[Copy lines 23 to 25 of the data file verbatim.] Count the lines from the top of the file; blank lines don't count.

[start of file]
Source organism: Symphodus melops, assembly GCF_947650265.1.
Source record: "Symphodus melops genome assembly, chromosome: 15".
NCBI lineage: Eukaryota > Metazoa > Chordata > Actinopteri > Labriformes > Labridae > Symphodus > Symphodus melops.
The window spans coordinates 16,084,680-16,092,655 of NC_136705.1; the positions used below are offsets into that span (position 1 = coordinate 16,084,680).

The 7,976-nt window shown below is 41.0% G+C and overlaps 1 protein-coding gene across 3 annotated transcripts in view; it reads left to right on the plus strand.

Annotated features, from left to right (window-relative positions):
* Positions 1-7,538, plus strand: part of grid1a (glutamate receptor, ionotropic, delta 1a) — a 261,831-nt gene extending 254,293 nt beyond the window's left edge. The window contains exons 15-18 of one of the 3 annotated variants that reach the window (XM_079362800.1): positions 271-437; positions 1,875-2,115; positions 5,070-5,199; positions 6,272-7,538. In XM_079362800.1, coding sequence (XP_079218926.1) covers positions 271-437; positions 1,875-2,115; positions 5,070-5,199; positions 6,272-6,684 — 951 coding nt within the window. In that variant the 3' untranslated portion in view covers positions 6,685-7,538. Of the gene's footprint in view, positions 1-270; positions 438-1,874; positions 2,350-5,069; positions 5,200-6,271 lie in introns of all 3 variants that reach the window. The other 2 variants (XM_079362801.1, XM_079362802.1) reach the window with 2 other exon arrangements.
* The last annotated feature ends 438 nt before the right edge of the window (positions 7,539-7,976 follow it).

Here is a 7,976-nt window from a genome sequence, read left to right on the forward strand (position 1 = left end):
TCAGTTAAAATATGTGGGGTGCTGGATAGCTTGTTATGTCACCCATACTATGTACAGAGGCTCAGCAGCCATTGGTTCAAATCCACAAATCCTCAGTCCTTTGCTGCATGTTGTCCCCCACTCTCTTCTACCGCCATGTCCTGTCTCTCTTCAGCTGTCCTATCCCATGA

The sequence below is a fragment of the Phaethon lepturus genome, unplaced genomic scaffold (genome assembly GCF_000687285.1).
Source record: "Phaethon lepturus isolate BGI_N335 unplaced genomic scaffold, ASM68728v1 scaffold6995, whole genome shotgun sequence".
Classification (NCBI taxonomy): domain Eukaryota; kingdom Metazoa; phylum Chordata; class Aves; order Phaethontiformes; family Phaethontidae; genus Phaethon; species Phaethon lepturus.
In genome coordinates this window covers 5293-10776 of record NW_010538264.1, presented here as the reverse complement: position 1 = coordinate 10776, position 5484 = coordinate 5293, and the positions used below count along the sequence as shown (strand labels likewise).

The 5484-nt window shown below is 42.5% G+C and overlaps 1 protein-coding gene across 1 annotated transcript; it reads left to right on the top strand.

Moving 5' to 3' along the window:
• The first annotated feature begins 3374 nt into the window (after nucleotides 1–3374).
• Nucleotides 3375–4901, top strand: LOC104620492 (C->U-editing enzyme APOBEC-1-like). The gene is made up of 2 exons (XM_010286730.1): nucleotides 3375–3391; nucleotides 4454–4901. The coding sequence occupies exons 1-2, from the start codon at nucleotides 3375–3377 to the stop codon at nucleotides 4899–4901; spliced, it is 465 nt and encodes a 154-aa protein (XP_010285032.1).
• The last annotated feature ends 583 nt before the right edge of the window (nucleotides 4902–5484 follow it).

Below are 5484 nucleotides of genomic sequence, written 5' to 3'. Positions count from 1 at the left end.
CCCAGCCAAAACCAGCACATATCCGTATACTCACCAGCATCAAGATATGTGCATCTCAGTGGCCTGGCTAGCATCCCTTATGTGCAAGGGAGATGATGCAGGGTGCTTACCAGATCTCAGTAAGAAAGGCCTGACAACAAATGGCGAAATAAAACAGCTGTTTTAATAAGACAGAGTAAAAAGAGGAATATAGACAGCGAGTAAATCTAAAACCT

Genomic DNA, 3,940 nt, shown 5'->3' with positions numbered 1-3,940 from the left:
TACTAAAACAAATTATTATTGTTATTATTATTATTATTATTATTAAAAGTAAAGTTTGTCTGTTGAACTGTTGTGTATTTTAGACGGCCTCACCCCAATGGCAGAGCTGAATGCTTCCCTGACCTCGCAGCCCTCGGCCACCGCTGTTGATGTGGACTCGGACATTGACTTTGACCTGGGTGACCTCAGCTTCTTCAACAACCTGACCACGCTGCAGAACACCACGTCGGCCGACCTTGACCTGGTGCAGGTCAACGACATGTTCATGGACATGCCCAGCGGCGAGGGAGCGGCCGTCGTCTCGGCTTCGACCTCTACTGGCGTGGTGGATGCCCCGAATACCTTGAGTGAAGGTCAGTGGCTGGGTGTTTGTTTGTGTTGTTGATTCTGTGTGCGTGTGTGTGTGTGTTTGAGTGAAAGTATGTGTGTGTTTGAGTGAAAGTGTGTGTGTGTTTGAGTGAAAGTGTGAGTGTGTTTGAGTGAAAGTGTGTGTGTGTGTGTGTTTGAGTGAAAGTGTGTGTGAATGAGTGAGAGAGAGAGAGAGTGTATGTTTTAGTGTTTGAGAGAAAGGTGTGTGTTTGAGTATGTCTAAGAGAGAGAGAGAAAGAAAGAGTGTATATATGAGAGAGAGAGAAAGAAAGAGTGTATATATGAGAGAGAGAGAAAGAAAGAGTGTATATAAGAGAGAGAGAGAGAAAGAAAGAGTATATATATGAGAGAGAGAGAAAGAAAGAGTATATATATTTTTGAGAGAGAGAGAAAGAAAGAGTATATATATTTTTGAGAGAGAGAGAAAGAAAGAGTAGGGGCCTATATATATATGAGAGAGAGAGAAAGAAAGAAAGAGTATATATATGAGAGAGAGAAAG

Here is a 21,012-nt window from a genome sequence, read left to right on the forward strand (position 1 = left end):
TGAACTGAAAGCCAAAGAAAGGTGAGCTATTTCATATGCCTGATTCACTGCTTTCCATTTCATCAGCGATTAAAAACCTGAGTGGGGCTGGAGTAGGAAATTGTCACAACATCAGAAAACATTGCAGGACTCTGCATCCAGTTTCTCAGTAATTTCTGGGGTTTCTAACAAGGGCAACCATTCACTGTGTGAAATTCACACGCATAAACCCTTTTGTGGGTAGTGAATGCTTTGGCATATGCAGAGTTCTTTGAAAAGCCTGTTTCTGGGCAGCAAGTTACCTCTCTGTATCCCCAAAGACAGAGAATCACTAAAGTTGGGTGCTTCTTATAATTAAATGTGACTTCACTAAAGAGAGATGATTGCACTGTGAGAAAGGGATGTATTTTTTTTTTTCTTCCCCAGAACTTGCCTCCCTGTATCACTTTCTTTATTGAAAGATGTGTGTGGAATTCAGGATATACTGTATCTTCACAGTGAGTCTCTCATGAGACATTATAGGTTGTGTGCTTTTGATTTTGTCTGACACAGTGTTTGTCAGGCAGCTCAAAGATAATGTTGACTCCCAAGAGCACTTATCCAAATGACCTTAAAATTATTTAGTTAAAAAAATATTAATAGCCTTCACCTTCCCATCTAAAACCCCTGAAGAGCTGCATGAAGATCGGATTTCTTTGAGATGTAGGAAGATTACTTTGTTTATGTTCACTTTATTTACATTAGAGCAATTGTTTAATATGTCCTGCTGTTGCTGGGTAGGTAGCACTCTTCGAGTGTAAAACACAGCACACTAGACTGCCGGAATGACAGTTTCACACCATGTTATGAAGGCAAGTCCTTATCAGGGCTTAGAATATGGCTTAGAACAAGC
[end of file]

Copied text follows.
TACTAAAACAAATTATTATTGTTATTATTATTATTATTATTATTAAAAGTAAAGTTTGTCTGTTGAACTGTTGTGTATTTTAGACGGCCTCACCCCAATGGCAGAGCTGAATGCTTCCCTGACCTCGCAGCCCTCGGCCACCGCTGTTGATGTGGACTCGGACATTGACTTTGACCTGGGTGACCTCAGCTTCTTCAACAACCTGACCACGCTGCAGAACACCACGTCGGCCGACCTTGACCTGGTGCAGGTCAACGACATGTTCATGGACATGCCCAGCGGCGAGGGAGCGGCCGTCGTCTCGGCTTCGACCTCTACTGGCGTGGTGGATGCCCCGAATACCTTGAGTGAAGGTCAGTGGCTGGGTGTTTGTTTGTGTTGTTGATTCTGTGTGCGTGTGTGTGTGTGTTTGAGTGAAAGTATGTGTGTGTTTGAGTGAAAGTGTGTGTGTGTTTGAGTGAAAGTGTGAGTGTGTTTGAGTGAAAGTGTGTGTGTGTGTGTGTTTGAGTGAAAGTGTGTGTGAATGAGTGAGAGAGAGAGAGAGTGTATGTTTTAGTGTTTGAGAGAAAGGTGTGTGTTTGAGTATGTCTAAGAGAGAGAGAGAAAGAAAGAGTGTATATATGAGAGAGAGAGAAAGAAAGAGTGTATATATGAGAGAGAGAGAAAGAAAGAGTGTATATAAGAGAGAGAGAGAGAAAGAAAGAGTATATATATGAGAGAGAGAGAAAGAAAGAGTATATATATTTTTGAGAGAGAGAGAAAGAAAGAGTATATATATTTTTGAGAGAGAGAGAAAGAAAGAGTAGGGGCCTATATATATATGAGAGAGAGAGAAAGAAAGAAAGAGTATATATATGAGAGAGAGAAAG

Here is a 21,012-nt window from a genome sequence, read left to right on the forward strand (position 1 = left end):
TGAACTGAAAGCCAAAGAAAGGTGAGCTATTTCATATGCCTGATTCACTGCTTTCCATTTCATCAGCGATTAAAAACCTGAGTGGGGCTGGAGTAGGAAATTGTCACAACATCAGAAAACATTGCAGGACTCTGCATCCAGTTTCTCAGTAATTTCTGGGGTTTCTAACAAGGGCAACCATTCACTGTGTGAAATTCACACGCATAAACCCTTTTGTGGGTAGTGAATGCTTTGGCATATGCAGAGTTCTTTGAAAAGCCTGTTTCTGGGCAGCAAGTTACCTCTCTGTATCCCCAAAGACAGAGAATCACTAAAGTTGGGTGCTTCTTATAATTAAATGTGACTTCACTAAAGAGAGATGATTGCACTGTGAGAAAGGGATGTATTTTTTTTTTTCTTCCCCAGAACTTGCCTCCCTGTATCACTTTCTTTATTGAAAGATGTGTGTGGAATTCAGGATATACTGTATCTTCACAGTGAGTCTCTCATGAGACATTATAGGTTGTGTGCTTTTGATTTTGTCTGACACAGTGTTTGTCAGGCAGCTCAAAGATAATGTTGACTCCCAAGAGCACTTATCCAAATGACCTTAAAATTATTTAGTTAAAAAAATATTAATAGCCTTCACCTTCCCATCTAAAACCCCTGAAGAGCTGCATGAAGATCGGATTTCTTTGAGATGTAGGAAGATTACTTTGTTTATGTTCACTTTATTTACATTAGAGCAATTGTTTAATATGTCCTGCTGTTGCTGGGTAGGTAGCACTCTTCGAGTGTAAAACACAGCACACTAGACTGCCGGAATGACAGTTTCACACCATGTTATGAAGGCAAGTCCTTATCAGGGCTTAGAATATGGCTTAGAACAAGC